Personally, my favorite dinosaur is Carnotaurus. They are very strange—they’ve got very long legs with very small heads with very large horns over the eyes. And their arms are comically small, even smaller than a T-rex, proportionally. They are a weird, frumpy-looking dinosaur that I find rather charming.
How do new developments and discoveries in paleontology affect your work? Do you ever have to go back to the drawing board based on new scientific information?
The things that really affect what we do are specific discoveries like skin impressions that give us a better idea of the outer appearance of the dinosaur.
A few years ago, an extremely well-preserved specimen called a Nodosaur was found. It died near a salty sea and got buried very quickly in sediment and was basically mummified. It is one of the species I have been basing the reconstructions on.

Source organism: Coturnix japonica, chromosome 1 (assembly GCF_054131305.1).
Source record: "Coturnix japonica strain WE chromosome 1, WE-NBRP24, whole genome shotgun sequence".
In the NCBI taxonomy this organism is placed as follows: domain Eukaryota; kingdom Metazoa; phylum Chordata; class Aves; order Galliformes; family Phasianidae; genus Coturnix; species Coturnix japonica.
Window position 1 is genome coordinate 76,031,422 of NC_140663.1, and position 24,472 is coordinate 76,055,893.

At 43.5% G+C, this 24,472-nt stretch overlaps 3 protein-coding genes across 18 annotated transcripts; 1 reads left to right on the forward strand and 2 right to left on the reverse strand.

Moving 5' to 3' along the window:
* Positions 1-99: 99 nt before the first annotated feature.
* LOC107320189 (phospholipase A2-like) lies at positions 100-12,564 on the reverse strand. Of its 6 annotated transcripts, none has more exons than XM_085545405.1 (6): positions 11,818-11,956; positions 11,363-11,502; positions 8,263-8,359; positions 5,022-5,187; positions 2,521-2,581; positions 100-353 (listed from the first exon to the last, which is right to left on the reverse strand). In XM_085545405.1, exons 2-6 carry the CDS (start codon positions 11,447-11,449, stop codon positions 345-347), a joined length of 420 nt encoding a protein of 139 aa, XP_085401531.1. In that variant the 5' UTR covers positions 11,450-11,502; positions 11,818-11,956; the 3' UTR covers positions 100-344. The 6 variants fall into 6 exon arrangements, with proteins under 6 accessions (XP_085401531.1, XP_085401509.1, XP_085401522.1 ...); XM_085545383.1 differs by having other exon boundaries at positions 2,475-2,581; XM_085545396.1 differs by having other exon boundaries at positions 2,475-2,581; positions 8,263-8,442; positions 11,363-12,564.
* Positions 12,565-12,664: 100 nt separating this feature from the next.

And then there’s the Spinosaurus, which was the big bad star of Jurassic Park III. They recently discovered that it has a different body form. Its rear legs are much shorter than previously thought, which suggests an aquatic lifestyle. Its proportions are much more like a crocodile.
How do you decide what color to paint the dinosaurs?
If the client has a specific color in mind, we defer to them to create the color guide for the dinosaur. But when I have more creative freedom, I look to birds and even reptiles and amphibians for unusual color patterns.
There are a handful of very well preserved specimens that have some color information. Some dinosaurs might have had camouflage, such as predators who needed to sneak up on their prey.
In the end, there is always a little bit of artistic license and give and take that can be had in the business of reconstructing dinosaurs like this—you always want it to look good.